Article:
Sequestration is a group of cuts to federal spending which took effect March 1, 2013. Sequestration was originally passed as part of the Budget Control Act of 2011 (BCA), better known as the debt ceiling compromise. It was intended to serve as incentive for the Joint Select Committee on Deficit Reduction (aka the “Supercommittee”) to come to a deal to cut $1.5 trillion over 10 years. If the committee had done so, and Congress had passed it by Dec. 23, 2011, then the sequester would have been averted. Obviously, that didn’t happen. The Budget Control Act originally stipulated that the sequester cuts would take effect at the beginning of 2013. A deal was reached to avert the cliff, in which the sequester was delayed to March 1. February 28th came and went without any modification bill being negotiated in Congress. The sequester automatic cuts took effect March 1, 2013.

The Sequester: Budget Lessons From the 1980s

from Bloomberg BusinessWeek,

In 1979, with a bill to lift the debt ceiling moving through Congress, Phil Gramm, a first-term House Democrat from Texas, proposed an amendment that would require a balanced budget. The amendment failed, but Gramm didn’t give up. He became a Republican, then a senator. And in 1985 President Reagan signed the Gramm-Rudman-Hollings Act, forcing Washington to either cut the deficit to zero within five years or face painful automatic cuts to discretionary spending, called “sequestration.”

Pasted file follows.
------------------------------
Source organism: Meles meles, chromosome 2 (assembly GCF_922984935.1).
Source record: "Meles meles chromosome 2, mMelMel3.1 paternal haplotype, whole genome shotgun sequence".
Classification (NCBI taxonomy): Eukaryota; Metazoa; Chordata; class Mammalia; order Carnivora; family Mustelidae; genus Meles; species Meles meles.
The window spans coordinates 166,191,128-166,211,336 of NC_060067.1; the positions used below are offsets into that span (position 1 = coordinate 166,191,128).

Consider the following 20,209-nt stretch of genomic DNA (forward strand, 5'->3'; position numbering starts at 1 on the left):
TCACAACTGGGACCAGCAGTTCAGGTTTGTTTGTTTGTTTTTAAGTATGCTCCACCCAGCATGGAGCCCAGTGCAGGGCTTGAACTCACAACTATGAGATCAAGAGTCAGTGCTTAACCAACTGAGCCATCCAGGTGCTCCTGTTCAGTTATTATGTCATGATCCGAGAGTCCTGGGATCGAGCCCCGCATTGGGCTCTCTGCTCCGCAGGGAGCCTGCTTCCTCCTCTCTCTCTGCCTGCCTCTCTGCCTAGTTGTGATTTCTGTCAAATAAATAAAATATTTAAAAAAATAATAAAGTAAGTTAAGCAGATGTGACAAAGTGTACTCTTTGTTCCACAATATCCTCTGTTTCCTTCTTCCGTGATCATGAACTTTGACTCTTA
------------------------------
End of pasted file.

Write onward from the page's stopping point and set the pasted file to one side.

(Many) credit Gramm’s idea for ultimately bringing about the breakthrough budget deal of 1990, when George H.W. Bush was president, to reduce the deficit by $482 billion over five years. “If politicians are going to catch hell no matter what they do, they will normally do the right thing,” says Gramm. The stakes are higher today; the country’s debt compared with the size of the economy is two and a half times what it was in 1985. Still, if Gramm’s right, there’s hope the sequester that took effect on March 1 will also lead to a broad deal on spending and taxes that reduces the deficit. It just might take a while.

By the end of 1989, Gramm-Rudman-Hollings had helped the U.S. trim its discretionary spending by only $59 billion, according to a 1992 paper for the Journal of Policy Analysis and Management. Because the law didn’t apply to spending on the major entitlement programs so cherished by voters, lawmakers still had no real incentives to make major changes.

But wriggling out of sequestration was no longer an option by 1990. It was designed to inflict even greater pain with each passing year that Congress didn’t act. Even after rewrites and evasions, lawmakers went from facing cuts of 5 percent in 1986 to 36 percent in 1990. The pain would have been too great.

Instead, Congress and the White House moved their budget talks to nearby Andrews Air Force Base for two weeks and produced what had eluded them for five years: a substantive compromise on taxes and spending. Call it the longest Pac-Man game of the ’80s.

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